Learning What I Need to Know: Experiences of Rural Cardiac Surgery Patients


cardiovascular disease, cardiac surgery, learning experiences, rural, hermeneutics


Purpose: This hermeneutic study expands understandings of rural cardiac surgery patients’ experiences of their learning needs following cardiac surgery to inform the provision of patient education for this population.

Sample: Eighteen rural residents provided accounts about their experiences.

Findings: An interpretation as analysis approach revealed three themes: a) Learning: Family History Informing Preventive Care; b) Learning: The Notebook, Blue’s Clues, and Explanations; and c) Learning: Lifestyle Changes and Confronting Mortality.

Conclusions: The first theme demonstrates needs to ensure patients from rural settings understand that preventing cardiovascular disease is not limited to family members’ experiences with secondary and tertiary prevention. The second theme underscores the importance of providing patient education materials that are readable and useable, and considers existential learning needs. The last theme highlights the importance of patients understanding how lifestyle changes involve embracing new ways of living that are enhanced through cardiac rehabilitation, and yet, can be experienced as life limiting.

 DOI:  http://dx.doi.org/10.14574/ojrnhc.v20i1.605


Authors who publish with this journal agree to the following terms:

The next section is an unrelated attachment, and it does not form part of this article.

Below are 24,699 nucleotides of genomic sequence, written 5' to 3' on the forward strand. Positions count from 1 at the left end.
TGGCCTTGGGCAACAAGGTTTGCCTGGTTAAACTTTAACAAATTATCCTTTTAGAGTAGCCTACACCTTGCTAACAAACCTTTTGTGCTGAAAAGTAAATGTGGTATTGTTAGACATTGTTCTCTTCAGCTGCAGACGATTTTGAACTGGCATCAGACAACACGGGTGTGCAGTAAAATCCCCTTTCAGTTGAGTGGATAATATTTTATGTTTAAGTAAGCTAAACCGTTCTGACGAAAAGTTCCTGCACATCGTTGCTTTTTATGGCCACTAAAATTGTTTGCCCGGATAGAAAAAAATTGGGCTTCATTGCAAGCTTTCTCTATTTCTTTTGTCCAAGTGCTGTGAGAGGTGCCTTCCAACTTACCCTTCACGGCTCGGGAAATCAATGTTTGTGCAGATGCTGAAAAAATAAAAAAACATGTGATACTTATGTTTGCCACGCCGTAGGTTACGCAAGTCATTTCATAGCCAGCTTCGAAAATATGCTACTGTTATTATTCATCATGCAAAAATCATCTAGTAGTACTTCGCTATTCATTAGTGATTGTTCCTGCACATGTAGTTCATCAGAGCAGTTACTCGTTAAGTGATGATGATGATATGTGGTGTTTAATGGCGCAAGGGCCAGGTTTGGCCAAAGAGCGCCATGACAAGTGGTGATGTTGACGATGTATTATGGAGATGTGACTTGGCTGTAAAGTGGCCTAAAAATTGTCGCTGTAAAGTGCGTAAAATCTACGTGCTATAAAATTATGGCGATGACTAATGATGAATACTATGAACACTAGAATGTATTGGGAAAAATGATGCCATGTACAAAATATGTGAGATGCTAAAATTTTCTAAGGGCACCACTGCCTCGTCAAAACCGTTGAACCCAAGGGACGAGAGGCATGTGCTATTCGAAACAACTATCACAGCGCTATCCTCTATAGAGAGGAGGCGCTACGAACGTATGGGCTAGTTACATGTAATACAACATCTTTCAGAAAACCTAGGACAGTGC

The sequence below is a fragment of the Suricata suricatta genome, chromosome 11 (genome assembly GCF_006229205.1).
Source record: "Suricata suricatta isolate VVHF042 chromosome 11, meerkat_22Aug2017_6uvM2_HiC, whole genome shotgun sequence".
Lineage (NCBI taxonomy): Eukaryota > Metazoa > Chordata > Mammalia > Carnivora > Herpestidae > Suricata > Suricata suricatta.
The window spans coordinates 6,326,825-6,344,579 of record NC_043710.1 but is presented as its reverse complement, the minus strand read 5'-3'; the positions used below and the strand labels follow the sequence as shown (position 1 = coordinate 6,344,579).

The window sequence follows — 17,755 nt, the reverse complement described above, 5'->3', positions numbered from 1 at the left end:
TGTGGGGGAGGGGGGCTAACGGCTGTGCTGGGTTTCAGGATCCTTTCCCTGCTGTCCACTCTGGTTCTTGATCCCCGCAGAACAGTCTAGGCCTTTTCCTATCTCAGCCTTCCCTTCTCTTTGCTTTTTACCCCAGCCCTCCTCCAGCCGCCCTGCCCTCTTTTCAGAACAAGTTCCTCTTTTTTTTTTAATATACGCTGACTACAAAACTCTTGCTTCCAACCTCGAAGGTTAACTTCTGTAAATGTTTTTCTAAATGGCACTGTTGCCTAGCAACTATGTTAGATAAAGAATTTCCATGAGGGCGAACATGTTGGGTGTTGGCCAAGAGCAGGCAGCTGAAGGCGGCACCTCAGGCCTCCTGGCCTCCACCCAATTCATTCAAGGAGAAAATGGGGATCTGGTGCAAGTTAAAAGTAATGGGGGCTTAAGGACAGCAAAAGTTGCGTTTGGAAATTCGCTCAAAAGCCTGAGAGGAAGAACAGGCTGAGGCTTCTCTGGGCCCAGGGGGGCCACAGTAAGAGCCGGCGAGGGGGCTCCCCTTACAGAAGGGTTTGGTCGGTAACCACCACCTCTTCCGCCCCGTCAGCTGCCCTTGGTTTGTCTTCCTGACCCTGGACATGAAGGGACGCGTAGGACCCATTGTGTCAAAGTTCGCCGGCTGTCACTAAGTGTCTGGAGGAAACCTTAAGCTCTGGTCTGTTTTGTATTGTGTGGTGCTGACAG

1. Authors retain copyright and grant the journal right of first publication with the work simultaneously licensed under a Creative Commons Attribution License that allows others to share (for non-commerical purposes) the work with an acknowledgement of the work's authorship and initial publication in this journal.
  2. Authors are able to enter into separate, additional contractual arrangements for the non-exclusive distribution of the journal's published version of the work (e.g., post it to an institutional repository or publish it in a book), with an acknowledgement of its initial publication in this journal.
  3. Authors are permitted and encouraged to post their work online (e.g., in institutional repositories or on their website) prior to and during the submission process, as it can lead to productive exchanges, as well as earlier and greater citation of published work (See The Effect of Open Access).